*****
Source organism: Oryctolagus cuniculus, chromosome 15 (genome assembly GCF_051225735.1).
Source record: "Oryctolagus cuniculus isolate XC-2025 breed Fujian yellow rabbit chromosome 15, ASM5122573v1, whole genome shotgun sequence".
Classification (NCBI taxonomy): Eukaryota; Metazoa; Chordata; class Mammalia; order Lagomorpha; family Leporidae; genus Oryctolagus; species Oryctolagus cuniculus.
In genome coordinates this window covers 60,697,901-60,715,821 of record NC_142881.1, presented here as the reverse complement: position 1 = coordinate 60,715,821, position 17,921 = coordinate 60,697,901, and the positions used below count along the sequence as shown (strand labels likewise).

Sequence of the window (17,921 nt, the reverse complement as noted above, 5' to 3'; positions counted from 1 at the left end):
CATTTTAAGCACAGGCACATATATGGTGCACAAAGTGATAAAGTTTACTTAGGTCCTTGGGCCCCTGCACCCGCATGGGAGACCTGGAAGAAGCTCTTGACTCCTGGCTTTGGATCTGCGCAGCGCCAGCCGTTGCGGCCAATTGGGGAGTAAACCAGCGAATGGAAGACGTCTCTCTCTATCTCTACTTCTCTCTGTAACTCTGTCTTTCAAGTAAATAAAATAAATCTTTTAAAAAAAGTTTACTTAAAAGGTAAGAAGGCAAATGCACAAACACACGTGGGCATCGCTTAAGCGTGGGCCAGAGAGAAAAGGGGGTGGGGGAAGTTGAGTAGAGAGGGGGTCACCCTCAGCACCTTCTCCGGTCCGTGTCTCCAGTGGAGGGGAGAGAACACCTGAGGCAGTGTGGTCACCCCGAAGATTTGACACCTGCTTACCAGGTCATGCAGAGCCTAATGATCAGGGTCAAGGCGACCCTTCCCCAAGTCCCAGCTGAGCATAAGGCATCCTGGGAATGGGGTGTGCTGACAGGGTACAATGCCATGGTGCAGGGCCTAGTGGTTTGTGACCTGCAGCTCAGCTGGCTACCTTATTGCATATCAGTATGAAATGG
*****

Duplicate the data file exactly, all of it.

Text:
Source organism: Oryctolagus cuniculus, chromosome 15 (genome assembly GCF_051225735.1).
Source record: "Oryctolagus cuniculus isolate XC-2025 breed Fujian yellow rabbit chromosome 15, ASM5122573v1, whole genome shotgun sequence".
Classification (NCBI taxonomy): Eukaryota; Metazoa; Chordata; class Mammalia; order Lagomorpha; family Leporidae; genus Oryctolagus; species Oryctolagus cuniculus.
In genome coordinates this window covers 60,697,901-60,715,821 of record NC_142881.1, presented here as the reverse complement: position 1 = coordinate 60,715,821, position 17,921 = coordinate 60,697,901, and the positions used below count along the sequence as shown (strand labels likewise).

Sequence of the window (17,921 nt, the reverse complement as noted above, 5' to 3'; positions counted from 1 at the left end):
CATTTTAAGCACAGGCACATATATGGTGCACAAAGTGATAAAGTTTACTTAGGTCCTTGGGCCCCTGCACCCGCATGGGAGACCTGGAAGAAGCTCTTGACTCCTGGCTTTGGATCTGCGCAGCGCCAGCCGTTGCGGCCAATTGGGGAGTAAACCAGCGAATGGAAGACGTCTCTCTCTATCTCTACTTCTCTCTGTAACTCTGTCTTTCAAGTAAATAAAATAAATCTTTTAAAAAAAGTTTACTTAAAAGGTAAGAAGGCAAATGCACAAACACACGTGGGCATCGCTTAAGCGTGGGCCAGAGAGAAAAGGGGGTGGGGGAAGTTGAGTAGAGAGGGGGTCACCCTCAGCACCTTCTCCGGTCCGTGTCTCCAGTGGAGGGGAGAGAACACCTGAGGCAGTGTGGTCACCCCGAAGATTTGACACCTGCTTACCAGGTCATGCAGAGCCTAATGATCAGGGTCAAGGCGACCCTTCCCCAAGTCCCAGCTGAGCATAAGGCATCCTGGGAATGGGGTGTGCTGACAGGGTACAATGCCATGGTGCAGGGCCTAGTGGTTTGTGACCTGCAGCTCAGCTGGCTACCTTATTGCATATCAGTATGAAATGG